TABLE 3. Minimum inhibitory concentration (MIC)/minimal bactericidal concentration (MBC)/mutant prevention concentration (MPC) of wild-type and mutant strains to different types of drugs.
Erythromycin Tolerance of ΦCj1199
The erythromycin tolerance of ΦCj1199 to increased concentration of erythromycin was detected by flow cytometer analysis. As shown in Figure 2, the mean value of the fluorescence intensity was increased following the increase of erythromycin concentration. However, when the concentration of erythromycin reached to their MIC (0.125 μg/mL), the mean PI intensity of C. jejuni NCTC11168 was significantly decreased, while the mean PI intensity of ΦCj1199 kept at its highest level. Under the treatment of different concentrations of erythromycin, the mean PI intensity of ΦCj1199 was higher than that of parent strain, which indicated that ΦCj1199 had higher mortality and lower tolerance to erythromycin.
FIGURE 2. Mean values of PI stain of ΦCj1199 and NCTC11168 cultured with different concentrations of erythromycin. The asterisk (∗) and (∗∗) represent statistical significant difference with P ≤ 0.05 and P ≤ 0.01 comparing with C. jejuni NCTC11168, respectively.
Development of Erythromycin Resistance In vitro
There was no significant difference between ΦCj1199 and NCTC11168 in the first and second steps of selections. When transferred to third step selection by 1 μg/mL erythromycin, ΦCj1199 descendants exhibited less growth than NCTC11168 descendants. When transferred to fourth step of selection, ΦCj1199 descendants could not grow on MH agar containing 2 μg/mL erythromycin, while C. jejuni NCTC11168 descendants grew well and successfully promoted to fifth step of selection by 4 μg/mL erythromycin. The erythromycin MIC of mutants selected from NCTC11168 was equal to or higher than 128 μg/mL, which was significantly higher than erythromycin MIC (4 μg/mL) of mutants selected from ΦCj1199.
Growth Disadvantage of ΦCj1199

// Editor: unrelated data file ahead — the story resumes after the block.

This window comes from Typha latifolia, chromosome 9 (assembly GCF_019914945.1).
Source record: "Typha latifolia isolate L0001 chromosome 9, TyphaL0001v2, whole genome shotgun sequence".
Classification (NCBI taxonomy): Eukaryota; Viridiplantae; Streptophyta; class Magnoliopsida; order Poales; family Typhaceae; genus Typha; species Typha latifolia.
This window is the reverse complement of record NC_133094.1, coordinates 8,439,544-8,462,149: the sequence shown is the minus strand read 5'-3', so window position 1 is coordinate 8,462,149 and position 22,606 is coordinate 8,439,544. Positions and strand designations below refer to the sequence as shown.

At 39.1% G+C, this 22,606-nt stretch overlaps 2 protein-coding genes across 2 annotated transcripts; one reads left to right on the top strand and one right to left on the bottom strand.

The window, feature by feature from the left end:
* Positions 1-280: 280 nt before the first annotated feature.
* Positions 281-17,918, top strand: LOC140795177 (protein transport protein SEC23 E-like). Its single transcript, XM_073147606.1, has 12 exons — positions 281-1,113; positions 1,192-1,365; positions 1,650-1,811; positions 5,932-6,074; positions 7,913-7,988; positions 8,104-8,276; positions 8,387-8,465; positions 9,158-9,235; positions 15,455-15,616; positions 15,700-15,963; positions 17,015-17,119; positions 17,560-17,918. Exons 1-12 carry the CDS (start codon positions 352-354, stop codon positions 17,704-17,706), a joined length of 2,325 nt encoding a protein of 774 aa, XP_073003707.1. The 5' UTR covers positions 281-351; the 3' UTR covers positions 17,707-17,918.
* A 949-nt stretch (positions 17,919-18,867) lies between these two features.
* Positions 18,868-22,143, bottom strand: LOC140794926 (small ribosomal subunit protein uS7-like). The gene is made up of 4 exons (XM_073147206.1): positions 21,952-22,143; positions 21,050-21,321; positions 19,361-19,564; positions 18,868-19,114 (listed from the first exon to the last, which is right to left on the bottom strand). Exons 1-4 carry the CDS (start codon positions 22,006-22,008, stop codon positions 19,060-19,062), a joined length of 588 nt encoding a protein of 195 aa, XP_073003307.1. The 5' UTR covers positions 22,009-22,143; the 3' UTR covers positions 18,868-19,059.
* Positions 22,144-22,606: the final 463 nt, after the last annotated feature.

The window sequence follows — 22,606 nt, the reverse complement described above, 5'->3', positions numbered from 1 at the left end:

The ΦCj1199 and NCTC11168 were separately cultured in macrolide-free MH broth. No significant difference in growth rates was observed between the two strains in single cultures (Figure 3A).
FIGURE 3. Single growth curve and competitive growth of ΦCj1199 and NCTC11168 in the culture with or without erythromycin. (A) Bacterial culture grown in MH for 36 h. Viable colonies were determined at 5, 15, 25, and 35 h. (B,C) Pair-wise competition of C. jejuni NCTC11168 and mutant was determined during 5–10 passages in the mixed culture. The Initial and final concentrations were determined by standard plate count on MH or MH with chloromycetin. The asterisk (∗) and (∗∗) represent statistical significant difference with P ≤ 0.05 and P ≤ 0.01 comparing with C. jejuni NCTC11168, respectively.
When ΦCj1199 and NCTC11168 were mixed in pairs into drug-free MH broth, population of ΦCj1199 was decreased after the fifth passage and reduced by twofolds of magnitude after the 10th passage (Figure 3B).
In the mixture culture containing 1/2 MIC erythromycin, population of ΦCj1199 was reduced during passages. The ΦCj1199 was outcompeted by NCTC11168 in the drug-containing culture after the fourth passage (Figure 3C).
There is no significant difference of the growth between ΦCj1199 and NCTC11168 in the medium F-12. Both of them grew well after five passages in the medium F-12 (Figure 4). However, the number of ΦCj1199 was remarkably decreased during the five times of passage in the medium F-12m. After the fifth passages in the medium F-12m, the number of ΦCj1199 mutant had been reduced by two orders of magnitude comparing with its parent strain NCTC11168 which kept at the level of 105 CFU/mL. Conclusively, in absence of leucine, the growth of ΦCj1199 was much slower than NCTC11168.
FIGURE 4. The leucine-dependent growth test. The growth curve of NCTC11168 and ΦCj1199 in Ham’s F12 and Ham’s F12m were determined. The asterisk (∗) and (∗∗) represent statistically significant difference with P ≤ 0.05 and P ≤ 0.01 comparing with C. jejuni NCTC11168, respectively.
To our knowledge, this is the first study of the function of Cj1199 on the development of macrolide resistance and biological characteristics of C. jejuni. Previously, Cj1199, a gene of unknown function, was up-regulated in the macrolide resistant C. jejuni mutants selected by step-wise increased erythromycin in vitro from their parent strains NCTC11168 and 81176 (Hao et al., 2013). Bioinformatic analyses suggested that Cj1199 may encode putative iron/ascorbate-dependent oxidoreductase. This gene was located in the downstream of luxS and over-expressed in the luxS null mutation (He et al., 2008). Therefore, the function of Cj1199 attracted our attention. The gene knockout method, microarray assay, antimicrobial susceptibility test, FCM, and growth determination were used to find out the function and molecular mechanism of Cj1199.